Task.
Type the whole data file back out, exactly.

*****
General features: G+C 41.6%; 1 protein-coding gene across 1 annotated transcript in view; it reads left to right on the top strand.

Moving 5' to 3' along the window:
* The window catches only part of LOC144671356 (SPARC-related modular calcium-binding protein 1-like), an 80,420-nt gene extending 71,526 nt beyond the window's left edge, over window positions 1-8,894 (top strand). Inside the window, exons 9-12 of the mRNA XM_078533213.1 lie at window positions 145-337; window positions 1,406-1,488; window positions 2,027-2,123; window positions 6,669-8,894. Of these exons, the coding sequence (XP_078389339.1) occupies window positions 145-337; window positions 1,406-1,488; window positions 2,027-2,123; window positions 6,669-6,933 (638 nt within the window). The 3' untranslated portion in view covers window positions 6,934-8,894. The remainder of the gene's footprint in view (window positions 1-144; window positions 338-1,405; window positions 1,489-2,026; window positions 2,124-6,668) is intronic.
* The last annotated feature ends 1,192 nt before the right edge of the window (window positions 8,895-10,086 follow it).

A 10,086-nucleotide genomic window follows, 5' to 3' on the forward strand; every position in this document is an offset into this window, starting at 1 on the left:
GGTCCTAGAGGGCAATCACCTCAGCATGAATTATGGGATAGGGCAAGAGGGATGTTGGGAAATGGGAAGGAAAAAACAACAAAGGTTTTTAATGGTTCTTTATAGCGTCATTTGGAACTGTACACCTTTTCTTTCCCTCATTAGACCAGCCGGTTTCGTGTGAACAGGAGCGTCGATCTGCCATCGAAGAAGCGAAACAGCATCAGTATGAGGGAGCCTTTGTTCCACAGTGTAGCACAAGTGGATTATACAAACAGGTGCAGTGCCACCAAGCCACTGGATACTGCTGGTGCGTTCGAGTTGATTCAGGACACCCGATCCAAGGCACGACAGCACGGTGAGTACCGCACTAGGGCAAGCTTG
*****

General features: G+C 41.6%; 1 protein-coding gene across 1 annotated transcript in view; it reads left to right on the top strand.

Moving 5' to 3' along the window:
* The window catches only part of LOC144671356 (SPARC-related modular calcium-binding protein 1-like), an 80,420-nt gene extending 71,526 nt beyond the window's left edge, over window positions 1-8,894 (top strand). Inside the window, exons 9-12 of the mRNA XM_078533213.1 lie at window positions 145-337; window positions 1,406-1,488; window positions 2,027-2,123; window positions 6,669-8,894. Of these exons, the coding sequence (XP_078389339.1) occupies window positions 145-337; window positions 1,406-1,488; window positions 2,027-2,123; window positions 6,669-6,933 (638 nt within the window). The 3' untranslated portion in view covers window positions 6,934-8,894. The remainder of the gene's footprint in view (window positions 1-144; window positions 338-1,405; window positions 1,489-2,026; window positions 2,124-6,668) is intronic.
* The last annotated feature ends 1,192 nt before the right edge of the window (window positions 8,895-10,086 follow it).

A 10,086-nucleotide genomic window follows, 5' to 3' on the forward strand; every position in this document is an offset into this window, starting at 1 on the left:
GGTCCTAGAGGGCAATCACCTCAGCATGAATTATGGGATAGGGCAAGAGGGATGTTGGGAAATGGGAAGGAAAAAACAACAAAGGTTTTTAATGGTTCTTTATAGCGTCATTTGGAACTGTACACCTTTTCTTTCCCTCATTAGACCAGCCGGTTTCGTGTGAACAGGAGCGTCGATCTGCCATCGAAGAAGCGAAACAGCATCAGTATGAGGGAGCCTTTGTTCCACAGTGTAGCACAAGTGGATTATACAAACAGGTGCAGTGCCACCAAGCCACTGGATACTGCTGGTGCGTTCGAGTTGATTCAGGACACCCGATCCAAGGCACGACAGCACGGTGAGTACCGCACTAGGGCAAGCTTG